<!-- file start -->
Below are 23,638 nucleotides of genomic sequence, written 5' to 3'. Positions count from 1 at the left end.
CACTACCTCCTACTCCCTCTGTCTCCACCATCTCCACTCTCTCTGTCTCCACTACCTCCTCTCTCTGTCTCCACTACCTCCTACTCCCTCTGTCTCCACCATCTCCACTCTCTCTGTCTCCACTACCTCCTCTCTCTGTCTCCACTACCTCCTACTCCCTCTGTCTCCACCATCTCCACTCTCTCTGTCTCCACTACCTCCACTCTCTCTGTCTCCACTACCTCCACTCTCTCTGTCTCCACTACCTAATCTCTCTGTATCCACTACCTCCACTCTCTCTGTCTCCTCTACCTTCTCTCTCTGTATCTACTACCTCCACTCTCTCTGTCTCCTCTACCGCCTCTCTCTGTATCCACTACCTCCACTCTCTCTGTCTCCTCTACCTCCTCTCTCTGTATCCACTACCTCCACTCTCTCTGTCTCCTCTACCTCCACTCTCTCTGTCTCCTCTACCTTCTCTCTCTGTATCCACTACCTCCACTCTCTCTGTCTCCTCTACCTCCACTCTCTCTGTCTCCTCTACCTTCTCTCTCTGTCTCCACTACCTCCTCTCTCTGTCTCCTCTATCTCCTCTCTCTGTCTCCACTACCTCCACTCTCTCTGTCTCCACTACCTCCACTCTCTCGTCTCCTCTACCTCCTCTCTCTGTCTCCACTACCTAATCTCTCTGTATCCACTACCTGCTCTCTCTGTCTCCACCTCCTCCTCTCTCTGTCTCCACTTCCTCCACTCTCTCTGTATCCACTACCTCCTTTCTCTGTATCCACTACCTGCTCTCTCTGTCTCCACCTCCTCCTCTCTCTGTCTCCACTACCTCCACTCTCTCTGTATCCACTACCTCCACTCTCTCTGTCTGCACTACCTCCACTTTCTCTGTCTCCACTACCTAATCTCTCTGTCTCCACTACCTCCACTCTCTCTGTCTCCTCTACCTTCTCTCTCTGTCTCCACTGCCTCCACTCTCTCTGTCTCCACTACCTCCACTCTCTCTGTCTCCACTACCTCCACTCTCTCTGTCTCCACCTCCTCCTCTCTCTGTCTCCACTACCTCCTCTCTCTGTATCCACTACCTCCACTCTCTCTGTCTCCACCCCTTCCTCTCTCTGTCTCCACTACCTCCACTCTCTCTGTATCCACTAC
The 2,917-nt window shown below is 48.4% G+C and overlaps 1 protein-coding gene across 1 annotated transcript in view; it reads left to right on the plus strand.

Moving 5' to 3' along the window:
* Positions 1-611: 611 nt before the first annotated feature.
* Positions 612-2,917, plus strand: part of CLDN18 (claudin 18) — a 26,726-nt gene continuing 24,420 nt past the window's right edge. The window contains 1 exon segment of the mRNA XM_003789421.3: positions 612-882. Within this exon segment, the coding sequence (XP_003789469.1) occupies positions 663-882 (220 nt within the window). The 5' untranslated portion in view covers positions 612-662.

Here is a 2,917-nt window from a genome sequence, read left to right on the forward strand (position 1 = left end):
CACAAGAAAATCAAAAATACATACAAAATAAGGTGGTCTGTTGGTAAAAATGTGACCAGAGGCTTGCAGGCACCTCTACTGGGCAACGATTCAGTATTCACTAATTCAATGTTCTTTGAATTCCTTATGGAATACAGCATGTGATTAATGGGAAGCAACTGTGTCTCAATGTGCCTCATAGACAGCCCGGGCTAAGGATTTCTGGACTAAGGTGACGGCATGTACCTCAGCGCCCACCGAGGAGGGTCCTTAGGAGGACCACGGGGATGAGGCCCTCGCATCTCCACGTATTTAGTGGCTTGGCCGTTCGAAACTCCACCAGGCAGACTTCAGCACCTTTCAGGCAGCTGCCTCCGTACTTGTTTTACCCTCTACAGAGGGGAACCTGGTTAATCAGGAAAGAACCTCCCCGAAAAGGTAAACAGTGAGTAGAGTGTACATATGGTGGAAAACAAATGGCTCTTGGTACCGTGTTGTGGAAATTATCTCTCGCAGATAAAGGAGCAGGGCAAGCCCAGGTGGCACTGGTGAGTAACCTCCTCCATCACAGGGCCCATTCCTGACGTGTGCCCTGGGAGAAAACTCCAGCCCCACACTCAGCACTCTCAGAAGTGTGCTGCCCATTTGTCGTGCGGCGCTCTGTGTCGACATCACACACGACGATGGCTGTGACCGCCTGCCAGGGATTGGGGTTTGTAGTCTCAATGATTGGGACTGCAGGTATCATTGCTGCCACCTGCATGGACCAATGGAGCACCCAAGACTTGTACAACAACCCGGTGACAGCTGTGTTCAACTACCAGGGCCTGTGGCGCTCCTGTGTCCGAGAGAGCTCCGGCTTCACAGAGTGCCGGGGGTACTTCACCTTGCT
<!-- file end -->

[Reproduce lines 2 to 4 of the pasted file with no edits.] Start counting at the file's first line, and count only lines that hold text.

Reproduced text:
CACTACCTCCTACTCCCTCTGTCTCCACCATCTCCACTCTCTCTGTCTCCACTACCTCCTCTCTCTGTCTCCACTACCTCCTACTCCCTCTGTCTCCACCATCTCCACTCTCTCTGTCTCCACTACCTCCTCTCTCTGTCTCCACTACCTCCTACTCCCTCTGTCTCCACCATCTCCACTCTCTCTGTCTCCACTACCTCCACTCTCTCTGTCTCCACTACCTCCACTCTCTCTGTCTCCACTACCTAATCTCTCTGTATCCACTACCTCCACTCTCTCTGTCTCCTCTACCTTCTCTCTCTGTATCTACTACCTCCACTCTCTCTGTCTCCTCTACCGCCTCTCTCTGTATCCACTACCTCCACTCTCTCTGTCTCCTCTACCTCCTCTCTCTGTATCCACTACCTCCACTCTCTCTGTCTCCTCTACCTCCACTCTCTCTGTCTCCTCTACCTTCTCTCTCTGTATCCACTACCTCCACTCTCTCTGTCTCCTCTACCTCCACTCTCTCTGTCTCCTCTACCTTCTCTCTCTGTCTCCACTACCTCCTCTCTCTGTCTCCTCTATCTCCTCTCTCTGTCTCCACTACCTCCACTCTCTCTGTCTCCACTACCTCCACTCTCTCGTCTCCTCTACCTCCTCTCTCTGTCTCCACTACCTAATCTCTCTGTATCCACTACCTGCTCTCTCTGTCTCCACCTCCTCCTCTCTCTGTCTCCACTTCCTCCACTCTCTCTGTATCCACTACCTCCTTTCTCTGTATCCACTACCTGCTCTCTCTGTCTCCACCTCCTCCTCTCTCTGTCTCCACTACCTCCACTCTCTCTGTATCCACTACCTCCACTCTCTCTGTCTGCACTACCTCCACTTTCTCTGTCTCCACTACCTAATCTCTCTGTCTCCACTACCTCCACTCTCTCTGTCTCCTCTACCTTCTCTCTCTGTCTCCACTGCCTCCACTCTCTCTGTCTCCACTACCTCCACTCTCTCTGTCTCCACTACCTCCACTCTCTCTGTCTCCACCTCCTCCTCTCTCTGTCTCCACTACCTCCTCTCTCTGTATCCACTACCTCCACTCTCTCTGTCTCCACCCCTTCCTCTCTCTGTCTCCACTACCTCCACTCTCTCTGTATCCACTAC
The 2,917-nt window shown below is 48.4% G+C and overlaps 1 protein-coding gene across 1 annotated transcript in view; it reads left to right on the plus strand.

Moving 5' to 3' along the window: